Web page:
U.S. Girls Free Advice Column

U.S. Girls Free Advice Column
9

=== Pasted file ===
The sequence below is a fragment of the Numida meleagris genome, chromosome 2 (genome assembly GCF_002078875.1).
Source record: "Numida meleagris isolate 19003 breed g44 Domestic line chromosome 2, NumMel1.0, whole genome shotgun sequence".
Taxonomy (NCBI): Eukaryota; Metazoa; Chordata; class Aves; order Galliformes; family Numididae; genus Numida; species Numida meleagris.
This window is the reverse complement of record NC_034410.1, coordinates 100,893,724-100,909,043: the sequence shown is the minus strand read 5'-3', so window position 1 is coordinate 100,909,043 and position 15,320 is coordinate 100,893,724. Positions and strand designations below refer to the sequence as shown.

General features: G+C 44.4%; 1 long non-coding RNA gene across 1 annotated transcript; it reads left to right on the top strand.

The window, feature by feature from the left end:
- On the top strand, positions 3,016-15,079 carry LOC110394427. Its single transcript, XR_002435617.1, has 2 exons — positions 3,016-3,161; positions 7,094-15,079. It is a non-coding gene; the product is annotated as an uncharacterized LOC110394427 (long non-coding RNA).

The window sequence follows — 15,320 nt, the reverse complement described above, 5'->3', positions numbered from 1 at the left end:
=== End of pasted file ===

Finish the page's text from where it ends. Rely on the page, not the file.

The talented Meg Remy (U.S. Girls) pairs with Canadian hip-hop producer Onakabazien for the production of a new four-track EP. Free Advice Column is an upbeat fusion of Remy's doo-wop-style vocals and synth-heavy electro beats. Interestingly, the garage punk aesthetic of U.S. Girls of yesteryear has been replaced with more electro-tinged vigour. The concoction of Remy's high-pitched voice and feminist subject matter with the new electro/funk/punk style recalls early Le Tigre (in a not so Telus commercial way). Melodies continue to be stuck-in-your-head-catchy, while Remy's clever, tongue-in-cheek lyrics are still just as poignant. "28 days" (about the female menstrual cycle) is the most energetic song on the EP; it's a track that sounds like a Martha Reeves and the Vandellas song set in a digitized future. Also try listening to '"Incidental Boogie" and not think of the Vandellas' "Please, Mr. Postman." Remy takes a backseat on fourth track "Disco 2012," with Onakabazien taking the vocal reins; it's a strange twist that works, serving to conclude the EP quite well. (Bad Actors)